So what do you do when walking becomes painful? You stop, of course. Your energy expenditure drops, and so, therefore, does your leg muscles’ demand for more blood. Within a few minutes, the cells are getting enough oxygen and glucose again, so they’re happy—no more pain. So you start walking again. Guess what happens next? See why it’s called intermittent? The practical consequence is that you’re limited in your walking to a certain distance, which gets shorter as your condition deteriorates.

Risk Factors for Peripheral Arterial Disease

Intermittent claudication (IC) is more prevalent than you might think. It is estimated that at least 4 million Americans, most of them elderly, suffer from this condition (the incidence increases sharply beyond age 70).1,2 Many millions more undoubtedly have the underlying peripheral arterial disease (PAD), of which IC is the hallmark symptom. The trouble is, this symptom does not become apparent until the cross-sectional area of the artery affected is reduced by at least 70%, and by then, a lot of damage has been done. It’s never too late, however, to start undoing the damage, as we will soon see.

The primary risk factors for PAD are smoking, high cholesterol levels, high blood pressure, diabetes, lack of exercise, and a family history of heart disease. The disease is more likely to progress rapidly in people who smoke or have diabetes. Smoking is particularly dangerous for people with atherosclerosis because it causes vasoconstriction (a narrowing of the blood vessels), thus making a bad situation that much worse. Furthermore, smoking promotes platelet aggregation, the process by which blood platelets clump together to form clots that can further clog things up, particularly if the clots lodge at the sites of plaque deposits—which they have a tendency to do. Again, a bad situation is made worse.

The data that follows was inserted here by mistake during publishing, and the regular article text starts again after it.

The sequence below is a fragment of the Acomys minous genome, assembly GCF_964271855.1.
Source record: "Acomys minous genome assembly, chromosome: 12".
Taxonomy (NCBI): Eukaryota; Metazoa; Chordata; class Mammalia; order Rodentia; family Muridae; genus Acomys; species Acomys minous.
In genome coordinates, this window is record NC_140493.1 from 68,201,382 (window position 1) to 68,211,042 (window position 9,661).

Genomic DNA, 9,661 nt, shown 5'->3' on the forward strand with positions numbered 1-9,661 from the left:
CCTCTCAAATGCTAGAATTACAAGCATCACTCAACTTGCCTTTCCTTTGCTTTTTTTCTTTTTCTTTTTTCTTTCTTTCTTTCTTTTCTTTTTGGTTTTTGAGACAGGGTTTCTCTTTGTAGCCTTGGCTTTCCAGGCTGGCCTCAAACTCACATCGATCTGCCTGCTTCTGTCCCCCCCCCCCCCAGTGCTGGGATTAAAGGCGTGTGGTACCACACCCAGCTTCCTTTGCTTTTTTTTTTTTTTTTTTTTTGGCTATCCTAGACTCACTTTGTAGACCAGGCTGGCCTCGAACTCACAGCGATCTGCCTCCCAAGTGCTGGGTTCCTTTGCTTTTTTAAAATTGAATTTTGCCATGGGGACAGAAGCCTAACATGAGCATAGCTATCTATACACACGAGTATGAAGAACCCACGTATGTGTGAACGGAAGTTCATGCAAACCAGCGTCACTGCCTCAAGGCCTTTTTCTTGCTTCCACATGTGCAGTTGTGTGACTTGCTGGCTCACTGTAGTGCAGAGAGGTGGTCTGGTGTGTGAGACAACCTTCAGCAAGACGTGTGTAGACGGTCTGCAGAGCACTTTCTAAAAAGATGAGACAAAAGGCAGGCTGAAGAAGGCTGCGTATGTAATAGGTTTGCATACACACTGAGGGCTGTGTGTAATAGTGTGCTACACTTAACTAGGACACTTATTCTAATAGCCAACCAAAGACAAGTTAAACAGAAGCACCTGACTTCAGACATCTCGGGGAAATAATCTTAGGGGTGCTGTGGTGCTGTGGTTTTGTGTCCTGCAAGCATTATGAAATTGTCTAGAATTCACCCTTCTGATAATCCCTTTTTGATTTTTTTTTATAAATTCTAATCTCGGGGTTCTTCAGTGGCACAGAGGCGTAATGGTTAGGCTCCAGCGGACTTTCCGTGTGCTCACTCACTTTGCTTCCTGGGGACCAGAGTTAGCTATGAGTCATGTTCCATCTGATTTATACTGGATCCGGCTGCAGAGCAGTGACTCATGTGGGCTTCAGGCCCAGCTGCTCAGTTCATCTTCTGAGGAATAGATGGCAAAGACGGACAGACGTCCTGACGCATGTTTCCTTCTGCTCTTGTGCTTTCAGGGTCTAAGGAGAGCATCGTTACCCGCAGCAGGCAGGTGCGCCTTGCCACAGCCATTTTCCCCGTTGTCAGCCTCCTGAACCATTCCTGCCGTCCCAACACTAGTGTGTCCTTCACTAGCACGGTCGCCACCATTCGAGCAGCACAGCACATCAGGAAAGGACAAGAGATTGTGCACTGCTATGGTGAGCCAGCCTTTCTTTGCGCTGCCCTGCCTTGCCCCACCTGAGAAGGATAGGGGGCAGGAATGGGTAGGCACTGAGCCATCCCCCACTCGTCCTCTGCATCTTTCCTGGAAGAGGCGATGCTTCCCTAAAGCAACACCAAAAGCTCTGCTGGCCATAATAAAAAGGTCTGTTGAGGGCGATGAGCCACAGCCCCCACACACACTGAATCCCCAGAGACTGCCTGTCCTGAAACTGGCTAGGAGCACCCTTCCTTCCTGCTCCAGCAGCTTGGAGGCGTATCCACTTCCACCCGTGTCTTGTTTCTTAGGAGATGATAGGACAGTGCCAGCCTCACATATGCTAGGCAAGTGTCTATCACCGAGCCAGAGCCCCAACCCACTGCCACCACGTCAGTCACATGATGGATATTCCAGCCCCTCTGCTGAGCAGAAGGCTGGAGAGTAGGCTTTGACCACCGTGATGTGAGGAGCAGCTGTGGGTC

The tendency of plaque to form in the first place is also exacerbated by smoking, which is known to increase the blood levels of LDL (“bad cholesterol”) and decrease the levels of HDL (“good cholesterol”). And smoking contributes to the formation of destructive free radicals that induce the oxidation of LDL, the very process that causes it to form plaque deposits. The list of smoking’s harmful effects on your vascular system, and on virtually every other system and organ in your body, is almost endless—it’s a catalog of horrors.

Therapy for Peripheral Arterial Disease

Not smoking as a treatment for PAD is thus a no-brainer. It’s also vital to undertake a careful regimen of exercise therapy—but what else? How about reducing cholesterol levels? That makes eminently good sense and is, in fact, a recommended treatment. Strangely, though, according to a recent paper published by Cuban scientists, there is no documented evidence of the efficacy of cholesterol-lowering drugs in improving the walking ability and leg symptoms of patients with IC.3